Stocks, Bonds and Taxes, Oh My!
Stocking Up & Bonding out
For those looking to start passively growing their income, bonds and stocks are the first things that come to mind. It can be confusing for those unfamiliar with these financial vehicles. Stocks are essentially shares in the ownership of a company. A company goes from private to public with an IPO or initial public offering. At this point, the value of the company is determined, and a starting number of shares are sold to the public. As the company’s valuation or the number of issued stocks changes, so too does their worth.
Bonds are similar to stocks in that they represent a particular financial worth. They can also be issued by municipalities, states, or even the federal government. In this case, the company or government entity needs funds for to pursue projects and expansion. It can be considered a loan on behalf of the bondholder. The interest on this loan is how the owner makes money. Bonds differ from stocks in that they mature or end at a specific date. Stocks are a risker asset because their value is not guaranteed.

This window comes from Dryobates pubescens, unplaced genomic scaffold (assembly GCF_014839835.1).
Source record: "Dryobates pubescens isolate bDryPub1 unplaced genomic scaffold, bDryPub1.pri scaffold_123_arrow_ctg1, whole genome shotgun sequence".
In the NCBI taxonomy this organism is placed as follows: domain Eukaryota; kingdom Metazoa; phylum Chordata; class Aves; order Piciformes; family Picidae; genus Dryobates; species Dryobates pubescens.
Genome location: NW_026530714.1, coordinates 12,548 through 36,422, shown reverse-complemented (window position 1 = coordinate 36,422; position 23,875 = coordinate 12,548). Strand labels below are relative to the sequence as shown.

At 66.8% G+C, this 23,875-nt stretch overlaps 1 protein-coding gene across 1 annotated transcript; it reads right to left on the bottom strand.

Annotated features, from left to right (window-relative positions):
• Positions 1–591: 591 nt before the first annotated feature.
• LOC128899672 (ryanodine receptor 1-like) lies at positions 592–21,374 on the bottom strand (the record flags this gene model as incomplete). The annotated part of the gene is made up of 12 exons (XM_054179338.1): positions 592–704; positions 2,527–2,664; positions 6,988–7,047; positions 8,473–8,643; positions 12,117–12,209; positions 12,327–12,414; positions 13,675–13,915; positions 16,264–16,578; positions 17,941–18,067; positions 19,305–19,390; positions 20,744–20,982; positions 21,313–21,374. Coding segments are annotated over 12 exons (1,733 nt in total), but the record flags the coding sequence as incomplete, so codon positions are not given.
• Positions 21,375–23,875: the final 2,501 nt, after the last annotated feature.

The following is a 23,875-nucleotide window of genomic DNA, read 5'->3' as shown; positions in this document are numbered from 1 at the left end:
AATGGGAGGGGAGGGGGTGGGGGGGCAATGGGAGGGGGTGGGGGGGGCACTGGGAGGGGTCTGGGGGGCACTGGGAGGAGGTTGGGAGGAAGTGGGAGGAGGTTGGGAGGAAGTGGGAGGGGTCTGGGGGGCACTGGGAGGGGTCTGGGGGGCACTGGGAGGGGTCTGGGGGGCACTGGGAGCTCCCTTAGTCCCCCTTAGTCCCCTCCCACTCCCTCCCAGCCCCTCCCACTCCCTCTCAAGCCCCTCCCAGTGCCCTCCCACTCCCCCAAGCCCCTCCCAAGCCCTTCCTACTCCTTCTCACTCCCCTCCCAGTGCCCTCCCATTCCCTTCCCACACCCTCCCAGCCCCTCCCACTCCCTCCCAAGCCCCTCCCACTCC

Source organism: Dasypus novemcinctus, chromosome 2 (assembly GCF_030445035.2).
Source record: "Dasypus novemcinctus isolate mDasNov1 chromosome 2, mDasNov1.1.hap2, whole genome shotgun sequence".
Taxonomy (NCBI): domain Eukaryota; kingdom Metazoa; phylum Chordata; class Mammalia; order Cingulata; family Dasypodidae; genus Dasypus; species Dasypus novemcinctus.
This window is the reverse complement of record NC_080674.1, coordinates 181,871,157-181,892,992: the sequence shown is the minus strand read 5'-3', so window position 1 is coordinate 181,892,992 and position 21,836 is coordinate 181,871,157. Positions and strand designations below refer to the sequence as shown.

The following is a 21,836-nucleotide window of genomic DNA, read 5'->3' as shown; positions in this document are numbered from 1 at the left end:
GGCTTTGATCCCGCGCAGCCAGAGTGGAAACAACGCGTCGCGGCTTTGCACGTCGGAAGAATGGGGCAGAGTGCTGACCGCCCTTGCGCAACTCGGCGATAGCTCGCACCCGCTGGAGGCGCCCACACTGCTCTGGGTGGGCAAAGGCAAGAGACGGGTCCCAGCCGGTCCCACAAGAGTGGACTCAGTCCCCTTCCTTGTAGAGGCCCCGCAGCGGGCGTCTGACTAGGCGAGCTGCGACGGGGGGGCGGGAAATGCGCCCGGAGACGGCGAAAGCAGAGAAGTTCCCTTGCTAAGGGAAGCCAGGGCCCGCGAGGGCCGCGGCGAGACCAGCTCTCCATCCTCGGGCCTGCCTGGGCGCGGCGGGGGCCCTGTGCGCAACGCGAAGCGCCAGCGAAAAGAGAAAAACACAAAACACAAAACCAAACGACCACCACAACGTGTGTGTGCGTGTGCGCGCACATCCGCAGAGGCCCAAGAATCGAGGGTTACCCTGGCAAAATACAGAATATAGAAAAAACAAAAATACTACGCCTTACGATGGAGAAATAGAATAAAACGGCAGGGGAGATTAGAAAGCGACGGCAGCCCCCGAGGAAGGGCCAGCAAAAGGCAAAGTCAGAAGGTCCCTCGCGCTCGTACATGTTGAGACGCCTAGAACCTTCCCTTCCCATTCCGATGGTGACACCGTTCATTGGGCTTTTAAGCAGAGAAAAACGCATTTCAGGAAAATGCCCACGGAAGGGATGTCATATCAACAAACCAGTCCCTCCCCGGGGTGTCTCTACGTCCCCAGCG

Paying Your Dues
The government taxes just about everything we do at this point, so it’s no surprise that stocks and bonds are taxed as well. When it comes to taxing stocks, the government takes its cut through the Capital Gains Tax. To think about it simply, if your stock gains value and you sell it, you will owe money. To figure it out, you need to determine if you sold the stock for more than you invested in buying it. If the answer is yes, you owe capital gains; if no, you can deduct the loss. If you have held the stock for under a year, you are taxed at your ordinary-income tax rate and, if longer, based on your tax bracket.
When it comes to bonds, you won’t escape paying the piper either. Bondholders must fill out a 1099-INT form. This form allows you to fill out relevant information that determines how much taxes you will pay. With bonds, you are paying tax on the interest earned. As we briefly touched on earlier, there are numerous types of bonds. Treasury bonds, which are one of the most ubiquitous types, are taxed only at the federal and local levels. It is important to research the type of bond before you purchase to know the applicable taxes. Remember, taxes for stocks are determined when they are sold, while you pay taxes on bonds’ interest.
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by Nick Climan – Content Creator at Half Full Marketing
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